AdvisorShares’ Active ETF Assets Cross $100 Million

November 15th, 2010

On Nov 11th, AdvisorShares announced in a press release that the assets managed within its 4 actively-managed ETFs now exceed $100 million. AdvisorShares pioneered the launch of many unique strategies including long/short funds and global tactical funds that were previously accessible mainly through hedge funds with high barriers to entry for investors.

AdvisorShares’ current position marks a big leap from where it was earlier this year when the company only had one fund on the market whose asset growth had reached a plateau. The very first product that the firm launched was the Dent Tactical ETF (DENT: 20.4205 0.00%) which hit the market in September 2009 to much anticipation as the fund was managed by Harry Dent, known for “The Dent Method” which is used to forecast long-term economic trends. The fund had gathered $25 million by March 2010 but has since stopped growing with assets continuing to hover between $20-25 million. There was little of note coming from AdvisorShares after the launch of DENT for quite a while, until the Mars Hill Global Relative Value ETF (GRV: 24.7801 0.00%) and the WCM/BNY Mellon Focused Growth ADR ETF (AADR: 28.69 0.00%) were launched in July this year. Both were industry firsts with GRV being the first long/short relative value ETF while AADR was the first internationally focused actively-managed ETF. GRV in particular gained strong favour with investors as it gathered in excess of $40 million in assets in little over a month. The latest fund to be launched from AdvisorShares was the Cambria Global Tactical ETF (GTAA: 24.99 0.00%) in October, which is managed by another popular portfolio manager – Mebane Faber, the author of the book “The Ivy Portfolio”. GTAA has even left GRV in the dust, having already gathered $40 million in assets in about 2 weeks, in the process helping AdvisorShares’ total AUM exceed $100 million.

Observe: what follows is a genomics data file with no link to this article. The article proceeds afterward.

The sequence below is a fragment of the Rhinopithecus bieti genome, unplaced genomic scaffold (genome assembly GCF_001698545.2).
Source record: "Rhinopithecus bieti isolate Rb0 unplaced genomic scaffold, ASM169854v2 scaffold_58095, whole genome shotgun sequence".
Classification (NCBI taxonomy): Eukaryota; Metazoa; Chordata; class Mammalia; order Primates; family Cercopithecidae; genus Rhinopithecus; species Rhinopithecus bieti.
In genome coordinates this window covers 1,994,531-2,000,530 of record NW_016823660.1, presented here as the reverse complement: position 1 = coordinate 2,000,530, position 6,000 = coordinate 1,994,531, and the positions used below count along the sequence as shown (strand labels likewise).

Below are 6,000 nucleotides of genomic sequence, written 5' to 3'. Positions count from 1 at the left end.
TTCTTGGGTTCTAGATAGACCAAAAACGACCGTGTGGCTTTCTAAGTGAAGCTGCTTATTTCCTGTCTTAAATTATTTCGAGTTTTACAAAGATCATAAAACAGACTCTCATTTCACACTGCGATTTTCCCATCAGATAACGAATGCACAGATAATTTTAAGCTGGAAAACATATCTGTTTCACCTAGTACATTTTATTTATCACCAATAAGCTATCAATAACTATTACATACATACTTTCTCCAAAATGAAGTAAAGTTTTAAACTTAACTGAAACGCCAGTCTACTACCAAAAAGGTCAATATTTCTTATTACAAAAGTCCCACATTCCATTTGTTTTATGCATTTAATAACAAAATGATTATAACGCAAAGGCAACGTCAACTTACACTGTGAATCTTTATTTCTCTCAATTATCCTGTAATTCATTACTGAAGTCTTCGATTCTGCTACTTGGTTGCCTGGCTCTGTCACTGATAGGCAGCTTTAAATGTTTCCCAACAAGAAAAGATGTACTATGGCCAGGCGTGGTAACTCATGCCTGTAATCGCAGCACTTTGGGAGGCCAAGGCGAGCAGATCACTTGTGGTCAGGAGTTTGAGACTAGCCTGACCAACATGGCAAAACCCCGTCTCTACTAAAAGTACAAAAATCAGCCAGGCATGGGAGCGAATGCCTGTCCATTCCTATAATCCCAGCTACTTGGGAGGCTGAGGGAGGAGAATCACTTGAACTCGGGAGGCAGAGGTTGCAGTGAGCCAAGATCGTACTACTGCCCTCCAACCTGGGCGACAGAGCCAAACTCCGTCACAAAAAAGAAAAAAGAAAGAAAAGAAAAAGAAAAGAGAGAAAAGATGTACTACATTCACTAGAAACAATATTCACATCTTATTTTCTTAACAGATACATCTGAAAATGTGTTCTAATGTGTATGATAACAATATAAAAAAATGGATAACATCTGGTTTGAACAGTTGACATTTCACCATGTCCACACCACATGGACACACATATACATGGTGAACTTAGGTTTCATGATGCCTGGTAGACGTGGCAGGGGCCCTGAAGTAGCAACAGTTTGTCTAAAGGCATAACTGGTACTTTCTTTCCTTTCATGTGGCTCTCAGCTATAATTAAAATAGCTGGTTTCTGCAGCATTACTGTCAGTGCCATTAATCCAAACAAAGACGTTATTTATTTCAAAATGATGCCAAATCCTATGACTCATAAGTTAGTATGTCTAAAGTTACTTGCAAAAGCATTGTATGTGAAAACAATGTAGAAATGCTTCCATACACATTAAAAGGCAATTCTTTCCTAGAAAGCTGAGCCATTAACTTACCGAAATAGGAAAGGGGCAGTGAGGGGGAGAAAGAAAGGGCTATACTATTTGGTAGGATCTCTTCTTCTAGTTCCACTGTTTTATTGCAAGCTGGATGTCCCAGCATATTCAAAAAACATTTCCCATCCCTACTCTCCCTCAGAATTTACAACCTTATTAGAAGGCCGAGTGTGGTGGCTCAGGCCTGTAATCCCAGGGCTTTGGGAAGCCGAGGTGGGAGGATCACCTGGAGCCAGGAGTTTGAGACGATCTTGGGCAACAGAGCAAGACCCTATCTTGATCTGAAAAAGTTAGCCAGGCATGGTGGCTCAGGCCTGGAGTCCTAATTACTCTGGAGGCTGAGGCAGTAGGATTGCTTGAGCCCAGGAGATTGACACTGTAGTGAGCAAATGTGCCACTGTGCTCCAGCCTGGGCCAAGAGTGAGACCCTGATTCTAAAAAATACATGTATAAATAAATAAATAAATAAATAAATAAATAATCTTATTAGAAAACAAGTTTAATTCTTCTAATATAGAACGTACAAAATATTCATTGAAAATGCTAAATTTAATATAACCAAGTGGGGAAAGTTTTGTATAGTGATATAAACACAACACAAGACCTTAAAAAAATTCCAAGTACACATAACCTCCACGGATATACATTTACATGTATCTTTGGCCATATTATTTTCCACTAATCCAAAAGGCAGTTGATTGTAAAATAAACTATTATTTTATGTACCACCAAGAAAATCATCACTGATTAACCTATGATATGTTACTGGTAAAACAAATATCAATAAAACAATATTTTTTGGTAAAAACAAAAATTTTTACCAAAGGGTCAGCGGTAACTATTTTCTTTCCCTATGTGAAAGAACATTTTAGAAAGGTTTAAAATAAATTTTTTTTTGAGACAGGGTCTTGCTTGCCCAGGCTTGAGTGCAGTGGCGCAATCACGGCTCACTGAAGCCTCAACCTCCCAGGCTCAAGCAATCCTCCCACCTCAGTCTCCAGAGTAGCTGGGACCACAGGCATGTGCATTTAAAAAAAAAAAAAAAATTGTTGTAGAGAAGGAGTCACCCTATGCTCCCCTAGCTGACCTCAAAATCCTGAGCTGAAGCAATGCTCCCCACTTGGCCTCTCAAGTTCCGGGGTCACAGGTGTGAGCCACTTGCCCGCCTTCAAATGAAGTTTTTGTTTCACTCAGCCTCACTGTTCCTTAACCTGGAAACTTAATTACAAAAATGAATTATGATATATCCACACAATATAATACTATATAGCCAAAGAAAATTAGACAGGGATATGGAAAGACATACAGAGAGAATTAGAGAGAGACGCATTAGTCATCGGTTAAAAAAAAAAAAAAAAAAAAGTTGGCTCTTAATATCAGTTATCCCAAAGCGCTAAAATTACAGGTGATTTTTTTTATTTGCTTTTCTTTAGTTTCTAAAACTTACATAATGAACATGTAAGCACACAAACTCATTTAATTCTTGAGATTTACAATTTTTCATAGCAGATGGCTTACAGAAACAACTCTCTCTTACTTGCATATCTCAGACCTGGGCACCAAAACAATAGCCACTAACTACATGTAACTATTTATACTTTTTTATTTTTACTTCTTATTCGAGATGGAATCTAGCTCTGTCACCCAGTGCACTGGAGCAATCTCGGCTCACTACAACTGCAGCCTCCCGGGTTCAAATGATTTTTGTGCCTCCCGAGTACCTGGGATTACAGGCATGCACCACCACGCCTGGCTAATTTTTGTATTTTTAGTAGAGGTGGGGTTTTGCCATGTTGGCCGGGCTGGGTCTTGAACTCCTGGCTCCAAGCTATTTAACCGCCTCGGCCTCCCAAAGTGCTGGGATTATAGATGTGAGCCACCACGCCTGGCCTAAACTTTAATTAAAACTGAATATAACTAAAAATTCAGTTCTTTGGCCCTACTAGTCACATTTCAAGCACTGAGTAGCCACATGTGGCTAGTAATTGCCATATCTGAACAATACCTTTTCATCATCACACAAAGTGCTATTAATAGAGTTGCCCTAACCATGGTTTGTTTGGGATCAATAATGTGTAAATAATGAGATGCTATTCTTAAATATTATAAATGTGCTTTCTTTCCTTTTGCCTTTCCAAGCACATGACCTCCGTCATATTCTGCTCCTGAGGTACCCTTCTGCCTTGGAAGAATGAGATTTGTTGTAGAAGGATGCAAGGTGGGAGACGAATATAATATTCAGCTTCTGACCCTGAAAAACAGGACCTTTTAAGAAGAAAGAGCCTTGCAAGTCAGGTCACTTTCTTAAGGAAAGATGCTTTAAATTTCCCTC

AdvisorShares has built up a reputation for bringing unconventional active strategies to investors which bear resemblance to hedge-fund style management instead of just plain-vanilla mandates. At the same time, it has also built up a reputation for bringing some very expensive products to market, with its “cheapest” Active ETF charging investors 1.25% in expenses with the most expensive at 1.56%. That is almost comparable to many active mutual funds, but from AdvisorShares’ point of view, it is charging for the unique strategies that it is providing investors access to. While it is still early years as a whole for the Active ETF space, the response that AdvisorShares’ is seeing for its more exotic long/short and tactical offerings may provide indications that investors do have an appetite for expensive products provided the strategy is unique enough.

Of course, at the end of the day, the long-term track record that the portfolio managers develop would likely end up being the biggest determinant of success for these active funds. In that regard, only one of AdvisorShares’ offerings, AADR, has been able to outperform its benchmark since inception. DENT and GRV have both underperformed their benchmarks by large margins. While not entirely fair to judge active manager on such a short time span, the managers will have to pull up their socks if the funds are to continue attracting assets.

AdvisorShares also has some more interesting products in the pipeline. The Peritus High Yield ETF (HLYD) is scheduled for launch in December and will be the first Active ETF to focus on the high yield bond market. Another is a short-only equity fund called the Active Bear ETF (HDGE). AdvisorShares is also collaborating with Strategic Investment Management (SiM) to plan two more actively-managed ETFs. That pipeline should ensure continuing activity from AdvisorShares in the next few months.

ETF, Mutual Fund

Chart of the Week: Uptick in the Jobs Picture

November 15th, 2010

Lost in all of the attention paid to Ireland, China, Cisco (CSCO) and the week’s other headline grabbers was some signs of progress on the jobs front, specifically in the area of the weekly jobless claims data.